SHERMAN:  But that‘s what we expect these people to do.  That‘s just the nature of their lifestyle.  These are not sexy cases and the prosecution tends to over-try them and overcharge them.  You know they have got to bring it down to a level that the common man can understand.  And I think they‘ve got to really hammer home that he kind of cheated other people—maybe not directly but he misled them.  If I was him, I would be spending a boatload of money on people like Jo-Ellen Dimitrius right now, picking...

KLIEMAN:  Picking a jury...

SHERMAN:  ... trying to get...

KLIEMAN:  Jo-Ellen Dimitrius who did the Simpson jury...

SHERMAN:  ... that holdout juror for the Kozlowski case.  She got the

·         infamous juror number 5 who‘s on all the networks now...

KLIEMAN:  Oh we‘re going to talk about him later too, I assure you.

SHERMAN:  I think—that‘s where I would start spending some money, from the defense, on getting some jurors who are maybe a little quirky. 

FALLON:  So Mickey...

KLIEMAN:  Well, there always is one...

FALLON:  ... you just want a hung jury.


FALLON:  Do you think you can get 12 jurors that are going to say like we don‘t care about Ken Lay.  I mean I think they can—they should be looking for a hung jury here...

SHERMAN:  No, you always go for the win.

KLIEMAN:  And in this case I think this is all or nothing at all. 

So I want to say first to Mickey Sherman, I want to thank you for joining me. 


KLIEMAN:  It‘s always great to have you...

SHERMAN:  Good to be here.

KLIEMAN:  ... especially sitting here with me.  Wait for me, you can give me a ride back.  All right, that‘s the deal. 

Bill, I want you to stick around because coming up, the Michael Jackson case.  The testimony a grand jury used to indict him has been secret until now.  We‘re going to take a look at it when we come back.

Later, a rare decision from a 17-year-old convict.  Nathaniel Brazill was just 13 when he shot and killed his teacher.  Now he has fired his attorney so he can represent himself in court. 

And your e-mails, send them to  I‘m going to read some of them at the end of today‘s show.


KLIEMAN:  Coming up, the first look at the testimony a grand jury used to indict Michael Jackson, but first, the headlines. 


KLIEMAN:  Welcome back to the second half of THE ABRAMS REPORT.  I‘m Rikki Klieman.  I‘m sitting in today for Dan. 

Right now, we‘re having a rare look inside the grand jury that voted to charge Michael Jackson with crimes including committing a lewd act upon a child.  Grand jury testimony is supposed to be kept secret, but portions can be found inside a brief that was filed last week by Jackson‘s legal team and posted by the court today.  (UNINTELLIGIBLE) Santa Barbara Superior Court Judge Rodney Melville to set aside the king of pop‘s indictment.  Now according to this brief, the real villains of the story are prosecutor Tom Sneddon and his deputies.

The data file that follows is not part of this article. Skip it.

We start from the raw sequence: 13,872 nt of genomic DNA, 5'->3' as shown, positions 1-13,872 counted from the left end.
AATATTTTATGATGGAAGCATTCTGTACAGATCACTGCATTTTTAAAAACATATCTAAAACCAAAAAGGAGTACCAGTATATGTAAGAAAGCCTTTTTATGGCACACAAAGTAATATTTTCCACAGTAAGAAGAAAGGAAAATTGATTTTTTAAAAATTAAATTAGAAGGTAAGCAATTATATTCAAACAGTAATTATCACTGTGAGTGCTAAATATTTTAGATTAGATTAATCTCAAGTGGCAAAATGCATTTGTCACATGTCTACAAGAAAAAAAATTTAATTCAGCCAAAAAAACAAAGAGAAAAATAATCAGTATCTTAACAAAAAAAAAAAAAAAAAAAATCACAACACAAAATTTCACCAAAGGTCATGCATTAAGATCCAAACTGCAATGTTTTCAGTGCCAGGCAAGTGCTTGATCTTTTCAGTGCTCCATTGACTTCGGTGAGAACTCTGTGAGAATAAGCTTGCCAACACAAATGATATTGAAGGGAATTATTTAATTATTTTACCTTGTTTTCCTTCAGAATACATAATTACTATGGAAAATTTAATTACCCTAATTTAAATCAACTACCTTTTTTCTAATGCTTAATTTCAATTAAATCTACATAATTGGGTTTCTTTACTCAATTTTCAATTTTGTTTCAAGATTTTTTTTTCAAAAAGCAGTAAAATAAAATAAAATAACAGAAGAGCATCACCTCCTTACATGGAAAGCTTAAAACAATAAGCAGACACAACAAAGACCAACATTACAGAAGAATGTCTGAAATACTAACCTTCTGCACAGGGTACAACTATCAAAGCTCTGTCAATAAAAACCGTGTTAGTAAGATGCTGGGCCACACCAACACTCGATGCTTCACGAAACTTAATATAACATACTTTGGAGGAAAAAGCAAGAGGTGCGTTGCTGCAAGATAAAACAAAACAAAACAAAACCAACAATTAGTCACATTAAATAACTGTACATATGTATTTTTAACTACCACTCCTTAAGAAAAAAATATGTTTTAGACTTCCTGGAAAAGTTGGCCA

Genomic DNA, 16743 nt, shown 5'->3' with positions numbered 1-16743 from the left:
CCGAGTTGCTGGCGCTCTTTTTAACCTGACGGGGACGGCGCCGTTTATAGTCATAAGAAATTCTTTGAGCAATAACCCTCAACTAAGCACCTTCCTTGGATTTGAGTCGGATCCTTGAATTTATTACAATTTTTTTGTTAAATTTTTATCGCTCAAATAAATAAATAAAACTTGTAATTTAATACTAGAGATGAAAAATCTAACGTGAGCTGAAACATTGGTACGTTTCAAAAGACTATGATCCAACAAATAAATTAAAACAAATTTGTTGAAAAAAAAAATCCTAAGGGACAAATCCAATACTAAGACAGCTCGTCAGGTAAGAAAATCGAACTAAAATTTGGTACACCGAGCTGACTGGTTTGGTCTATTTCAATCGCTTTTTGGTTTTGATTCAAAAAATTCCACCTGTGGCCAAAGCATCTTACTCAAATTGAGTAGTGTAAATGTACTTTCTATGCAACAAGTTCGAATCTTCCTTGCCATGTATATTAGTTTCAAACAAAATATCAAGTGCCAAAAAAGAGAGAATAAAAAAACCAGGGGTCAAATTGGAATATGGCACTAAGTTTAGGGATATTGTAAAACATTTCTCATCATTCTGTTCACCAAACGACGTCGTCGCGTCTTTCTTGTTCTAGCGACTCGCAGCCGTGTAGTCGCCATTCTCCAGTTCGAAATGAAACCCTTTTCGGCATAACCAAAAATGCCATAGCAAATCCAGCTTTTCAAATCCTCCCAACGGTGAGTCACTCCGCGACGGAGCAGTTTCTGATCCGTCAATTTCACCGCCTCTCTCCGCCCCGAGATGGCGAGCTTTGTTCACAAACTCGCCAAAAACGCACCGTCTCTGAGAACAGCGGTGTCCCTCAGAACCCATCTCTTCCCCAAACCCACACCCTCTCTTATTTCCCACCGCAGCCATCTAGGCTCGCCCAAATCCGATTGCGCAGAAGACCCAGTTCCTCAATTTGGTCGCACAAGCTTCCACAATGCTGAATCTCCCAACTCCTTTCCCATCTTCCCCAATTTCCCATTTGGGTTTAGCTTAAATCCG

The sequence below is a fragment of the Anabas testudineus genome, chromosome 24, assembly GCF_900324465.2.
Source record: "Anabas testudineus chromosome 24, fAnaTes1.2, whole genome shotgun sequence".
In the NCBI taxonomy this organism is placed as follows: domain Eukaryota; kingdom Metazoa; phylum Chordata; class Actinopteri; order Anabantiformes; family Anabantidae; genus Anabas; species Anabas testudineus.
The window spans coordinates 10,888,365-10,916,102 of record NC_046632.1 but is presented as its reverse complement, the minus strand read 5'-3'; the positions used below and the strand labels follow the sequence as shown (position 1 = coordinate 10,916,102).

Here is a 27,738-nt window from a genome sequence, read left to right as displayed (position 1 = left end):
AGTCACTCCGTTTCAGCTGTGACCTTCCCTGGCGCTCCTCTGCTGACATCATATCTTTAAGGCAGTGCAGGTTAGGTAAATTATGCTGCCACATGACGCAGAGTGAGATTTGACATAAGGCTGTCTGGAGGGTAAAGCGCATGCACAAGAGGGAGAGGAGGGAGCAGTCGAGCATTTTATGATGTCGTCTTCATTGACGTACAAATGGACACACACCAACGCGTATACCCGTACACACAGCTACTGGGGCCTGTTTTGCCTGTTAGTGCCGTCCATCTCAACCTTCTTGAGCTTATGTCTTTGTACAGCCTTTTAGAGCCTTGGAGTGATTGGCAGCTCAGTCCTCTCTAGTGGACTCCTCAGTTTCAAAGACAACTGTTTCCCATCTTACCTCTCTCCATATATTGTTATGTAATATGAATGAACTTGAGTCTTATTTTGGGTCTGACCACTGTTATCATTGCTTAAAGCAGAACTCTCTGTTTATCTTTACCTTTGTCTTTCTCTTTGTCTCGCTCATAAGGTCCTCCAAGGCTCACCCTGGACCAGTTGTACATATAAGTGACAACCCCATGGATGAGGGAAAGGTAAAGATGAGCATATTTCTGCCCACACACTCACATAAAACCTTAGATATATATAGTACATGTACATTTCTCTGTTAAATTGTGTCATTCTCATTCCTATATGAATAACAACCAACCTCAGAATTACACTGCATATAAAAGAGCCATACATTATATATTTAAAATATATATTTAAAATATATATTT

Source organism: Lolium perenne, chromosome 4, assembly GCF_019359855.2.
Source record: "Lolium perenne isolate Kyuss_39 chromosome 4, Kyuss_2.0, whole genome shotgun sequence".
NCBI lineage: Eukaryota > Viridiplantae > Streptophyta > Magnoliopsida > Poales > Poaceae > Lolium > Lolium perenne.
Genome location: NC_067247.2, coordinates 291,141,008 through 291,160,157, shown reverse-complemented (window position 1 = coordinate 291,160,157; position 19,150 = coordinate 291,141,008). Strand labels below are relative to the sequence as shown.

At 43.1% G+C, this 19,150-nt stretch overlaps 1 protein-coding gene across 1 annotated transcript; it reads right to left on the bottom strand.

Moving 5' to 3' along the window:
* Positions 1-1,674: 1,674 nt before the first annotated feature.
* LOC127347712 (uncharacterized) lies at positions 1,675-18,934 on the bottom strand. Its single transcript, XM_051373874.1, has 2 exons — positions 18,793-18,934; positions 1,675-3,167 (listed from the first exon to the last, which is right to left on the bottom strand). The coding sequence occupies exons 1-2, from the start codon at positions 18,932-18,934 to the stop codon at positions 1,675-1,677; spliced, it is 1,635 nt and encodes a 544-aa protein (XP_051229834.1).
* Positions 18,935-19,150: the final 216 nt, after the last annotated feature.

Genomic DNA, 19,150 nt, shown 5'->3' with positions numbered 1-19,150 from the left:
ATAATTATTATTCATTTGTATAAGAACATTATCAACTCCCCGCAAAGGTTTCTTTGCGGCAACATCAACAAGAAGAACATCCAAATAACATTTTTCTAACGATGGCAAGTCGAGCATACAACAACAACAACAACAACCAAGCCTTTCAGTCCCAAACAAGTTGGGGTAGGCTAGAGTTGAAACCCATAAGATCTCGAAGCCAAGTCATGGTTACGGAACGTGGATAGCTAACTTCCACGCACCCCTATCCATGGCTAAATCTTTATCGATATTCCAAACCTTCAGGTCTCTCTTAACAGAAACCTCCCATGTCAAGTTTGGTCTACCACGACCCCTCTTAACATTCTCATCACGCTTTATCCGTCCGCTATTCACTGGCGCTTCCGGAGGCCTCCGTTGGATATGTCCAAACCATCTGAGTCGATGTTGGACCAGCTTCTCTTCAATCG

Among the Jackson team‘s claim, and I quote—“The prosecutors bullied and argued with witnesses.  The prosecutors became involved in personal arguments with other witnesses at least once.  The prosecutor vouched for his own version of events while not under oath and accused witnesses of lying.  Witnesses were told not to provide information to the defense.”

Now here is what the brief calls just—quote—“ One example out of dozens of D.A. Sneddon‘s bullying a witness.”  Mr. Sneddon is asking these questions—quote—“Did you at the time that you heard that these serious charges had been leveled against a worldwide known entertainer ever come to the D.A.‘s office and say hey, Mr. Sneddon, I‘ve got these or I‘ve heard about these or you might want to know this.  Did you ever do that before you went on national TV?  Answer:  No, I found the D.A.‘s office to be hostile when I called.  I found the head D.A., that being yourself, to be very uncooperative.”

So, let‘s bring in our legal team—child advocate and attorney for Amber Frey, Gloria Allred, who knows a lot about the Jackson case, former prosecutor Bill Fallon, and criminal defense attorney Dana Cole.

Dana, I want to start with you because certainly you have a familiarity with this case.  You are there in Los Angeles.  You have worked with Tom Mesereau.  This brief really gives us a bird‘s eye view into some portions of the grand jury transcript and I say this for the D.A.‘s office, it is not pretty. 

DANA COLE, CRIMINAL DEFENSE ATTORNEY:  Right.  Well I completely agree with you, Rikki, but one thing I wanted to say at first is that grand jury proceedings are secret, but once the indictment comes down, they are actually supposed to be released within 10 days and this case has been the exception to that rule, and a lot of things have been kept secret.  Finally Judge Melville agreed to release a redacted version or a crossed-out version of Tom Mesereau‘s brief to the court to try to get this case dismissed.  So you have to sort of pick through the pages and try to figure out what‘s going on with all the blank spaces and the cross-outs and it‘s slightly difficult to do, but there is no question that the fur is about to fly and Tom Mesereau has decided to you know make this somewhat personal and take Tom Sneddon on. 

KLIEMAN:  Well, there is no question about that.  In fact, I‘m going to actually call up part of the text of this.  And this is in a second portion that we have really looked at because I have not seen language like this in a long time.  And it really has to do with talking about the case itself.